MHS senior lands All-State honors for original speech

T-R PHOTO BY NICK BAUR Yessenia Alvarez Zamora holds her All-State speech banner after she was selected by the Iowa High School Speech Association for her original oratory performance.

In just her first year competing, Yessenia Alvarez Zamora has already garnered the highest and most selective honor offered by the Iowa High School Speech Association after the MHS senior recently brought home an All-State distinction for her original oratory performance.

“It was kind of shocking, but I was very happy in the sense that while I was feeling confident that my speech was a good speech. I thought it was a story worth telling,” Zamora said. “I was able to say it well enough that people would want to hear it.”

Zamora’s All-State speech was described by judges as a “love letter” to her parents and education, and as she says, crafting the intimate and revealing performance was initially a challenge.

“It’s a very personal topic,” Zamora said. “Deciding how much to share, and whether or not that was okay to share was one of the bigger things when it came to composing my speech. I went through a couple of drafts of them just throwing them away or deleting them.”

Her persistence and determination in composing the speech certainly paid off, and when it came time to deliver the performance, Zamora said she was confident in what she had put before herself.

“I thought, ‘Okay, this is a speech that deserves to go to All-State. It’s just up to me and how I say it,'” she said. “The pressure was on for me to say it well enough for it to go through, but I thought that the message behind it was perfect.”

Though Zamora has had brushes with public speaking as a high school student school board representative, where she speaks at regular meetings updating the Marshalltown School Board and public about ongoing activities at the school, her All-State speech was one of the first times she found herself trying to engage with an audience in a personal manner.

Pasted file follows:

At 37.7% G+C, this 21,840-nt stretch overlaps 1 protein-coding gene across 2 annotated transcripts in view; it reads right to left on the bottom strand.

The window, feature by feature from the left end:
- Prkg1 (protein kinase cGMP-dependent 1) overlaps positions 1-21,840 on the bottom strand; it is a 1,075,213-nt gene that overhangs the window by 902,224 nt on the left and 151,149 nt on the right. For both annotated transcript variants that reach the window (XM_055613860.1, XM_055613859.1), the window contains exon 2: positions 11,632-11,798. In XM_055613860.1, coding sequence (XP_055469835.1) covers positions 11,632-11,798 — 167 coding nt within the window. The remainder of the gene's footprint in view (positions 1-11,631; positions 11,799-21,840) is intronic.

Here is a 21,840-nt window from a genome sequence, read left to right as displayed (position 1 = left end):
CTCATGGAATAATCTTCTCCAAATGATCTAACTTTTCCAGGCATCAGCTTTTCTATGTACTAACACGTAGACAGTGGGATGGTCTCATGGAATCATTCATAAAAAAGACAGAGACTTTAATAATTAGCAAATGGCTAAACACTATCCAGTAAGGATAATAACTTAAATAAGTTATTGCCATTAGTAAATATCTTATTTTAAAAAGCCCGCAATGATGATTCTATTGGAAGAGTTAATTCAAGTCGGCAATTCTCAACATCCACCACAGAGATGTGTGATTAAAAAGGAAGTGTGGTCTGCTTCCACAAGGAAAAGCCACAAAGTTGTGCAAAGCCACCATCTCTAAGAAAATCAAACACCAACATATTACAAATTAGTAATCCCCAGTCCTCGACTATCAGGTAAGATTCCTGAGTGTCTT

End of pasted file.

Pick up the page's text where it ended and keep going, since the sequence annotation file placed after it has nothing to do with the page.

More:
“I haven’t spoken to appeal to people. I usually just informed (them),” Zamora said. “So this was something very different, and learning how to really convey the details of my story, like the emotion within it, that was something different that I had to learn how to do.”

The speech saw wide appreciation and recognition not only from judges who nominated her for All-State honors, but also from peers and onlookers, which Zamora says was a major highlight of the experience.

“It’s very humbling, and an honor to have people that, even if they aren’t your judge, just sitting in the audience come up to me and say, ‘That was really good,'” she said. “It really inspired me.”

At the Iowa High School Speech Association’s All-State festival hosted by University of Northern Iowa on Monday, Zamora’s performance even drew top marks from guest critic and newswoman Nicole Tam of KCCI, who indicated she saw a lot of herself in the speech.

“She felt very inspired by my words, and she really liked my speech,” Zamora said. “So just having that, knowing that it’s relatable to people and that people are feeling more heard and seen.”

While Zamora was generally bashful about the praise brought about by her speech, she suggested that it may not be the last time audiences see her take to the lectern.

“It’s been recommended to me that I give it as a commencement speech,” Zamora said. “But as far as public speaking and talking to people, it’s my first year doing speech, but I think I’ve come to like it. I’ll probably look for something, maybe in college to see how it is, but I just think being able to have that empathy and talk to people and be able to really move them is a general good skill to have.”


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